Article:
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#69915 by David Porter
Fri Oct 07, 2016 11:05 am
For the "whatever" category, all ended up fine in southeast Florida after Hurricane Matthew blew through. I am about 15 minutes north of West Palm Beach and 5.8 miles from the ocean. The center of the Category 4 storm eye was 70 miles east of West Palm when it went past me between 10 PM and 5 AM. Was an interesting night with limited sleep. Power went out about a dozen times but only for about 5 seconds each time. Not long enough for the generator to kick on. Went outside at daybreak to be pleasantly surprised to only find lots of small branches covering the ground. No trees down and no structure damage to my house or neighbors' houses. Had winds from the outer eye wall of between 75 and 100 MPH. With the winds and their duration, I was braced for a much worse outcome. The storm provided a true "wind test" for all of the projects I have designed (using DataCAD, of course) since the last hurricane to hit here 11 years ago. Checked with the contractor I do a lot of work with this morning and no calls to him about any problems.

Sun is starting to peak out now and life will get back to normal. Opened up all of the accordion hurricane shutters and daylight is my friend, once again.
#69916 by jimgoodman
Fri Oct 07, 2016 11:16 am
Great news David.

Bob Scott and I were discussing your situation yesterday afternoon which led to the question about which is worse:
1. Hurricanes
2. Tornadoes
3. Earthquakes
4. Wildfires

We have friends in Key West that we spoke with last evening and they weren't even having any rain.
#69919 by David Porter
Fri Oct 07, 2016 1:12 pm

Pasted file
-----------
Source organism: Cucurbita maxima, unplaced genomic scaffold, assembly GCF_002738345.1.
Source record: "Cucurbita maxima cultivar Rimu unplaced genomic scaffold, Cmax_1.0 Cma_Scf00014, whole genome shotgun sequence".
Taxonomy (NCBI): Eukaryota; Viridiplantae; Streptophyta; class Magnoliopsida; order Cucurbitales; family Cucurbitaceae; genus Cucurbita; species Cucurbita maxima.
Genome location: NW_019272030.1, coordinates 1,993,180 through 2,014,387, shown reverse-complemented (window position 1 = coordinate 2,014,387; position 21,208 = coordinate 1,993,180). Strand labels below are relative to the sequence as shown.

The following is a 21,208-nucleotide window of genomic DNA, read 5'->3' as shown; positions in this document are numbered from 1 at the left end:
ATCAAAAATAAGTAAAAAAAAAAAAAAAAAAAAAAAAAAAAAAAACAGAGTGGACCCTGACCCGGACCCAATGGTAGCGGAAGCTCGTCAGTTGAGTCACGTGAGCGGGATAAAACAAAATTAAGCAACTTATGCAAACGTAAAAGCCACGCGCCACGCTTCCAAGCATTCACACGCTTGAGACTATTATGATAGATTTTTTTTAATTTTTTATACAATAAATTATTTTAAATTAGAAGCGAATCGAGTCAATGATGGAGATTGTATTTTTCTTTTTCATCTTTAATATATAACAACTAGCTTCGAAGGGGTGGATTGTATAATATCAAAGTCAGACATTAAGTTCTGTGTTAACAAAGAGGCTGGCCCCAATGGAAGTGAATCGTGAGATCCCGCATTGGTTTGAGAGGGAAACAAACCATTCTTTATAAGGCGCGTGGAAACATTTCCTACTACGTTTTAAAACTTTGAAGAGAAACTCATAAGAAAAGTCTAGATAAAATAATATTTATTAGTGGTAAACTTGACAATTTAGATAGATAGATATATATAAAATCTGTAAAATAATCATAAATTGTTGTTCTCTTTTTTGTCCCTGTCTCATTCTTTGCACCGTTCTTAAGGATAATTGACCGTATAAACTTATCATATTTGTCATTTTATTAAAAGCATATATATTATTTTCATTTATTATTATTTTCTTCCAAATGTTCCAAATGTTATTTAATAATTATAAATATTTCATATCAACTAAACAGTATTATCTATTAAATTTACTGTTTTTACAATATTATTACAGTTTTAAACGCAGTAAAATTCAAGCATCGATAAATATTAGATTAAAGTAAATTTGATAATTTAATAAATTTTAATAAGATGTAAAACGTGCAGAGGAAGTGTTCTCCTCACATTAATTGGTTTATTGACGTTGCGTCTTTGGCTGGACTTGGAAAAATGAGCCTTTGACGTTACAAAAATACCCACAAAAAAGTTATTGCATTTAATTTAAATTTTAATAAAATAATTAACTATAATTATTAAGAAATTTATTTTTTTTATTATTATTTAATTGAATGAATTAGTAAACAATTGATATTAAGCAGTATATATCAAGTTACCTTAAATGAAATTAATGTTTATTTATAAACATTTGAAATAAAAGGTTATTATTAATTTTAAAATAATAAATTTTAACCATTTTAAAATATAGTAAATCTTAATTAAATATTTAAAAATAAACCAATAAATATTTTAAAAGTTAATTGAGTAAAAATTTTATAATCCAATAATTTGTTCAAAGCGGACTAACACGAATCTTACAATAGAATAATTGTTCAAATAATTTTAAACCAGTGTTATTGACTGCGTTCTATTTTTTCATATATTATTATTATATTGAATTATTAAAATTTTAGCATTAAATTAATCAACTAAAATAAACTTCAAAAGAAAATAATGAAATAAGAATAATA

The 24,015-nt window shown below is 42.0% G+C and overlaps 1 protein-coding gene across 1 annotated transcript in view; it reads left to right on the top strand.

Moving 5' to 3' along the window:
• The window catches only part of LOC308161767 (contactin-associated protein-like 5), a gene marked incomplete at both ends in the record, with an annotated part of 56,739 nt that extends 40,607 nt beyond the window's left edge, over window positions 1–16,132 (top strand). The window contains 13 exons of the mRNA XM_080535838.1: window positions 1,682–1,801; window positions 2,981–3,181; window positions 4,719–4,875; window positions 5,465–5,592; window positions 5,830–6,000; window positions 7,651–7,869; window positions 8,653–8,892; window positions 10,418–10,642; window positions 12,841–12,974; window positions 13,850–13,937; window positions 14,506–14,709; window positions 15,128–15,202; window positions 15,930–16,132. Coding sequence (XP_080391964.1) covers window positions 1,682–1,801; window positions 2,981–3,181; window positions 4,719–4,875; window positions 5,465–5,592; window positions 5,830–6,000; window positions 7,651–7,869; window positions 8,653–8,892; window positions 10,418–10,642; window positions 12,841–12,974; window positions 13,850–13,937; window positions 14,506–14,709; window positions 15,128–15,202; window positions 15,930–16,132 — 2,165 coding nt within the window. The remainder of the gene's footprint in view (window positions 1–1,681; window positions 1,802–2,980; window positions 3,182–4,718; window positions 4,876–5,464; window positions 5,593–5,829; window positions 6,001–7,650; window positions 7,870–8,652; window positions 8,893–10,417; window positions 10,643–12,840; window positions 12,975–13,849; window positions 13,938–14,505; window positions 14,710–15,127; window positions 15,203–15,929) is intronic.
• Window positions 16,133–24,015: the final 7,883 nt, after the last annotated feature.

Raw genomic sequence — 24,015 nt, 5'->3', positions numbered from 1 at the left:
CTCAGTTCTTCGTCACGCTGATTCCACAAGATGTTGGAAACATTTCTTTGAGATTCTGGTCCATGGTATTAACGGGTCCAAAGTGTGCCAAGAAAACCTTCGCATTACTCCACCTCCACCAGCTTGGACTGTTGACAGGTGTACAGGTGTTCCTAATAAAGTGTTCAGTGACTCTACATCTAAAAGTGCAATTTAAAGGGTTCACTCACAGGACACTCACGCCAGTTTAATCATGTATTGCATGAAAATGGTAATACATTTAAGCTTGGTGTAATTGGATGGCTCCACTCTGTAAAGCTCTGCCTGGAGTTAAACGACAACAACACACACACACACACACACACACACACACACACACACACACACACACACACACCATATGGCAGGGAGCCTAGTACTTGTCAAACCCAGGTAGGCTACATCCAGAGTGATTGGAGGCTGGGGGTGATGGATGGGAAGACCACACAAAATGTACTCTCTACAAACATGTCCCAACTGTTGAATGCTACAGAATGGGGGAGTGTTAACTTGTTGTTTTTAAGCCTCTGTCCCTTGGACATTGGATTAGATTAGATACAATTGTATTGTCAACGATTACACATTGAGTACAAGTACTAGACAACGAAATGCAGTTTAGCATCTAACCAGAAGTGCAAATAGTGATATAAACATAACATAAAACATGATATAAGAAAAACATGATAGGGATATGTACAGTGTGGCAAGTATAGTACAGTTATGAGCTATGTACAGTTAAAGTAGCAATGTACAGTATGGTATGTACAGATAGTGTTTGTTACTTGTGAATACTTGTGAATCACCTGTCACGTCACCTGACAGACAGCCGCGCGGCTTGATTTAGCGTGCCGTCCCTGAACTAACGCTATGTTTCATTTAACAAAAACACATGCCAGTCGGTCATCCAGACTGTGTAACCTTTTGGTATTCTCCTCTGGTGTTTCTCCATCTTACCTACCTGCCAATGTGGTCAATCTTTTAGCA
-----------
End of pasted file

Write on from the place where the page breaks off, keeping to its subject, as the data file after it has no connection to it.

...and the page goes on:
From Ft. Lauderdale and south, they got a little breeze and a little rain. Palm Beach County got about 90% of Matthew's terror. From Martin County up through Daytona, they got 110% of what Matthew had to offer; 120 MPH winds and 11' storm surge because the storm hit at high tide. Today, the storm is on to South Carolina. I have a client near Charleston who had mandatory evacuation orders.

Next, Matthew is expected to take the wackiest path seen by meteorologists. It is predicted to make a u-turn at South Carolina, head back out into the Atlantic, and then head south, arriving this coming week back in West Palm at the exact same position it was at last night. I don't make this stuff up. See the tracking map below.
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#69920 by David Porter
Fri Oct 07, 2016 1:16 pm
As my personal opinion about your question of which disaster is the worst, I would have to strongly state an earthquake. With a tornado, one has some warning it is coming. A hurricane, we get a week or more notice it might be heading at us. A wildfire is much the same where there is some warning and direction for it. But, an earthquake? There is no warning and no escaping it, unless one chooses to just not live in a fault region.
#69925 by Robert Scott
Fri Oct 07, 2016 9:12 pm
David,

Glad all is well. I shut down about 3:30 am...was glued to the computer watching this all play out. Quite fascinating from a far!

Jim forgot to add those winter storms and Blizzards to the list.

Best,

Bob

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